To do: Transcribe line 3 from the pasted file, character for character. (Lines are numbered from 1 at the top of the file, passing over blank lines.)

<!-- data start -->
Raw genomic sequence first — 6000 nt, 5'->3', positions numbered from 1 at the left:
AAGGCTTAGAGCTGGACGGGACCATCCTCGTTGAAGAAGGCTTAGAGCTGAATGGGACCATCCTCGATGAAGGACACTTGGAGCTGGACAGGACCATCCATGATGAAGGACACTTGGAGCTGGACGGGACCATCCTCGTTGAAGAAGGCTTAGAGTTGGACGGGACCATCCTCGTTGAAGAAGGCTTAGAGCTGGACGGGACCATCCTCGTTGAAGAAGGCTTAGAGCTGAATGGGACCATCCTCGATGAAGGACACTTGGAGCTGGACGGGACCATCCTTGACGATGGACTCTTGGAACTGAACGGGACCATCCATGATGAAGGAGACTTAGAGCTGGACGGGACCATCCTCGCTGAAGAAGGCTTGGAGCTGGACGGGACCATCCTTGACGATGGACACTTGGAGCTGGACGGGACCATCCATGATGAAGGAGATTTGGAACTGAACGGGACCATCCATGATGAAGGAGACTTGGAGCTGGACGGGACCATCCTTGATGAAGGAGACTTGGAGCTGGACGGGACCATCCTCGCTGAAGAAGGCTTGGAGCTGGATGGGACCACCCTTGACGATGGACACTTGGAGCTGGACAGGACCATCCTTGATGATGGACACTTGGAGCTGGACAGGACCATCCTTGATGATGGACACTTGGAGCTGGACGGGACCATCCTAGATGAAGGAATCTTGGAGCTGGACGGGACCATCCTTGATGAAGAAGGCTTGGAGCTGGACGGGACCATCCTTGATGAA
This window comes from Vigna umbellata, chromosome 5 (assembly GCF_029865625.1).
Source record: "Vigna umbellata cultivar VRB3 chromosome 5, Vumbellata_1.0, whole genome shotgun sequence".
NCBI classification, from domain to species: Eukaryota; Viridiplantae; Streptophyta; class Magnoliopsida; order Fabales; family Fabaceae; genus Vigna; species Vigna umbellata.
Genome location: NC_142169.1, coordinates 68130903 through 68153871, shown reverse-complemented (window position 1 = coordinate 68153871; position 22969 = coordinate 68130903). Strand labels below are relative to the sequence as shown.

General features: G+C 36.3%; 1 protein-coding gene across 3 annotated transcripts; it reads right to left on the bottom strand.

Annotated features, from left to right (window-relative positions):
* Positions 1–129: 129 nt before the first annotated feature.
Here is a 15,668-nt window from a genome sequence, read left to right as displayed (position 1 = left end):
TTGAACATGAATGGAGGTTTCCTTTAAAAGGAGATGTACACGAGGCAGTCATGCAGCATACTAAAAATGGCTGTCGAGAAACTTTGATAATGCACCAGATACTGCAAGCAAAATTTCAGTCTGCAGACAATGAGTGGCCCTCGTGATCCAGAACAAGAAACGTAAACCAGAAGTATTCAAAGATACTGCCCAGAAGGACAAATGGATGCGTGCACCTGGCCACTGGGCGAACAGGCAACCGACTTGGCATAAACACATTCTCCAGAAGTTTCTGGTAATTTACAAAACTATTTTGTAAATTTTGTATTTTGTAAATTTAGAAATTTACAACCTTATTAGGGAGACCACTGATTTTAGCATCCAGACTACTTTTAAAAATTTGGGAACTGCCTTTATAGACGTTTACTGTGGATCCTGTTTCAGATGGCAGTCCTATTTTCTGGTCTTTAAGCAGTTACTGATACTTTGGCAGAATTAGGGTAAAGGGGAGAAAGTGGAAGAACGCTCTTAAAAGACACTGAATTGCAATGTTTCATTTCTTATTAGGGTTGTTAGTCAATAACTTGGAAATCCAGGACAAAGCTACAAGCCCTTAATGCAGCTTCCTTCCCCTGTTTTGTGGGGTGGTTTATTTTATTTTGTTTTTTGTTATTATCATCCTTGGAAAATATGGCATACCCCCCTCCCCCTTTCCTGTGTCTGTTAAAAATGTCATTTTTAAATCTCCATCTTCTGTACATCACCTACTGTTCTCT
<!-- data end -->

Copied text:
This window comes from Vigna umbellata, chromosome 5 (assembly GCF_029865625.1).